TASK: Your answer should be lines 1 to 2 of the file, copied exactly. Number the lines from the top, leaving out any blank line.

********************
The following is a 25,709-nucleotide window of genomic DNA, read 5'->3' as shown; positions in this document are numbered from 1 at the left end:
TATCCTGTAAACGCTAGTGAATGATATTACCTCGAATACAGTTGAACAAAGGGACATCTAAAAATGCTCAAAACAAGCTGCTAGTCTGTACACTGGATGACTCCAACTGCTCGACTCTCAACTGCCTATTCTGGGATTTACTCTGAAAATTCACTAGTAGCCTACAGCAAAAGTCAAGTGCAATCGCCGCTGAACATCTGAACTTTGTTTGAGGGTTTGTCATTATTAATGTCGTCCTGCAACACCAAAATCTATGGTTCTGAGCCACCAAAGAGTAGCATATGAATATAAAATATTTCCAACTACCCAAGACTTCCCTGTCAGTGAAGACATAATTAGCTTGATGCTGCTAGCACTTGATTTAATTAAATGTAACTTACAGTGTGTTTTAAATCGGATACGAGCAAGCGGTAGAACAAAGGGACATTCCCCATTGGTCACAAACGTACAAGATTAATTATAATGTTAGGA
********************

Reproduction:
The following is a 25,709-nucleotide window of genomic DNA, read 5'->3' as shown; positions in this document are numbered from 1 at the left end:
TATCCTGTAAACGCTAGTGAATGATATTACCTCGAATACAGTTGAACAAAGGGACATCTAAAAATGCTCAAAACAAGCTGCTAGTCTGTACACTGGATGACTCCAACTGCTCGACTCTCAACTGCCTATTCTGGGATTTACTCTGAAAATTCACTAGTAGCCTACAGCAAAAGTCAAGTGCAATCGCCGCTGAACATCTGAACTTTGTTTGAGGGTTTGTCATTATTAATGTCGTCCTGCAACACCAAAATCTATGGTTCTGAGCCACCAAAGAGTAGCATATGAATATAAAATATTTCCAACTACCCAAGACTTCCCTGTCAGTGAAGACATAATTAGCTTGATGCTGCTAGCACTTGATTTAATTAAATGTAACTTACAGTGTGTTTTAAATCGGATACGAGCAAGCGGTAGAACAAAGGGACATTCCCCATTGGTCACAAACGTACAAGATTAATTATAATGTTAGGA